ON THE RECORD: Rosemary Clooney, Dinah Shore and Julie Wilson

News   ON THE RECORD: Rosemary Clooney, Dinah Shore and Julie Wilson
This week's column discusses Rosemary Clooney's "Clooney Tunes" (incorporating material from Dinah Shore and Victor Borge) and two British cast albums on "Julie Wilson in London."

Clooney Tunes [DRG 19062]
DRG, which has favored us with first-time-on-CD reissues of a fair number of original cast albums from the Columbia archives, has also rescued numerous soundtracks and personality albums from oblivion. Recent releases include juvenile albums for "the child in all of us." While these albums might seem somewhat out of our province, Clooney Tunes is far too enjoyable to file away after a perfunctory listening.

The 12 Clooney tracks, which make up about half of the 74-minute CD, were issued as singles in the early fifties (and compiled as an LP in 1957). The songs are mostly kid's stuff, with Clooney singing about teddy bears, whistling giraffes, little red monkeys, kitty cats and even ice-cream men. (This was the fifties, with not a beluga in sight). There is also a veritable paean to Betsy McCall, a paper doll (apparently) snipped from mom's McCall's Magazine. Talk about product placement.

The "Clooney Tunes" are of the exceedingly friendly variety, with catchy melodies and cheery arrangements. Clooney does a top-notch job, displaying a sunny personality that no doubt connected directly with her audience. While Rosemary went on to bigger and better and more distinguished things, her "Clooney Tunes" should not be overlooked.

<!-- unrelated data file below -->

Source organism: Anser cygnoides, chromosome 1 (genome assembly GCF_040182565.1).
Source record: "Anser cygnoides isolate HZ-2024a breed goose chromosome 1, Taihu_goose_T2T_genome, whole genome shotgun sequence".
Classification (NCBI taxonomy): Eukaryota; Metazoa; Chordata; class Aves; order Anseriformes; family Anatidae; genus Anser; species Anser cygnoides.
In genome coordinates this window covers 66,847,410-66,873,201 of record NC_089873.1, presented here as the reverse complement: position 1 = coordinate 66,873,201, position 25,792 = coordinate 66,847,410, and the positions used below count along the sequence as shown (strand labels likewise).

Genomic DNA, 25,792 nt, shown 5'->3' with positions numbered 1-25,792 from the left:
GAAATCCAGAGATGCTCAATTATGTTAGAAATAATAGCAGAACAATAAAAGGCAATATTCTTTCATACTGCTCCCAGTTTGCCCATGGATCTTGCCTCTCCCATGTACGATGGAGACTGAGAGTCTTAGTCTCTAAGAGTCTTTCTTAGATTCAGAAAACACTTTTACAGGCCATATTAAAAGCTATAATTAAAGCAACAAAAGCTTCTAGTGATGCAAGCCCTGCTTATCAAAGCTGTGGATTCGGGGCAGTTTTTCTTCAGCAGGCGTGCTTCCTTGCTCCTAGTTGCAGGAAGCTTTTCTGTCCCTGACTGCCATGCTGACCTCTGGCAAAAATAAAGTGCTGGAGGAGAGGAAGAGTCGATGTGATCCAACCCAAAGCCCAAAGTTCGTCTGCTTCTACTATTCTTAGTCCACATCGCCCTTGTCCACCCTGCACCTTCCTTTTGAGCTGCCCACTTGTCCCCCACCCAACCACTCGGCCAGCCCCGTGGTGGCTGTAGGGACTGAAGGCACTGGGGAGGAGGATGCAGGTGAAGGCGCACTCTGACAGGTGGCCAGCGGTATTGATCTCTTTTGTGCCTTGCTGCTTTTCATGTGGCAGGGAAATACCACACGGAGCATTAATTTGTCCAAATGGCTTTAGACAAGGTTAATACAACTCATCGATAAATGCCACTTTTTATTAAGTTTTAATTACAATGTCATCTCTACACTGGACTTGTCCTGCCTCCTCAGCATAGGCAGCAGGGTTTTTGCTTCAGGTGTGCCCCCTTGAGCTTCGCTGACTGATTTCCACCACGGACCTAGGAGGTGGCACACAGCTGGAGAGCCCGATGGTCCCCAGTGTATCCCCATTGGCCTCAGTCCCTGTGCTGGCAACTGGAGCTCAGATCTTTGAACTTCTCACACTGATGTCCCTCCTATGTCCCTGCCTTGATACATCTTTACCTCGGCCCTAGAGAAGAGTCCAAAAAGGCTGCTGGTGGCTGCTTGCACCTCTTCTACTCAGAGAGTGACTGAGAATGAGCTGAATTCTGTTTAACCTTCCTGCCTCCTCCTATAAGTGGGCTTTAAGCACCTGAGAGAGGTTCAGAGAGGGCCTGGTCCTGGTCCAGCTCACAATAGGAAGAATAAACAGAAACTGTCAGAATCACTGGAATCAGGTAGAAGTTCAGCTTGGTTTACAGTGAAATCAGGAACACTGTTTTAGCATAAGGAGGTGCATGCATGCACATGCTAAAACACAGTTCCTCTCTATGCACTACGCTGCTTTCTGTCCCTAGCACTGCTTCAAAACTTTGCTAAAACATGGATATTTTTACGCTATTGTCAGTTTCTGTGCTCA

The disc is filled out with two other kid-friendly and highly listenable personality albums. "Bongo," a four-side set from 1947, is sung and narrated by Dinah Shore. This was an episode from the Walt Disney animated feature "Fun and Fancy Free." According to the credits, this story of a juggling circus bear, who finds freedom (and a little girl bear named Lulubelle), is based on a story by Sinclair Lewis! At any rate, Shore demonstrates an extremely friendly, honey-dipped persona with a bit of julep. "Bongo" can be recommended, despite a song that tells us that when bears are in love, they "Say it with a Slap."

The disc is rounded out with something different; very different. Victor Borge narrates "Piccolo, Saxie and Company," which falls somewhere between Peter and the Wolf and Leonard Bernstein's Young People's Concerts. This 25-minute story-with-music is no less than a kid's-ear tour of the symphony orchestra, with each instrument encircled in its own little spotlight. (The music is by Andre Popp, the French composer who favored us with those flavorful orchestrations for Irma la Douce.) Given the lack of music education in today's public schools, "Piccolo, Saxie and Company"is positively instructive, making the collection called "Clooney Tunes" a treat.

JULIE WILSON IN LONDON with Friends [Sepia 1029]
It had not been my intention to review yet another of these British compilations of early 1950s musical so soon, having discussed other such CDs recently. But "Julie Wilson in London" demonstrates a point.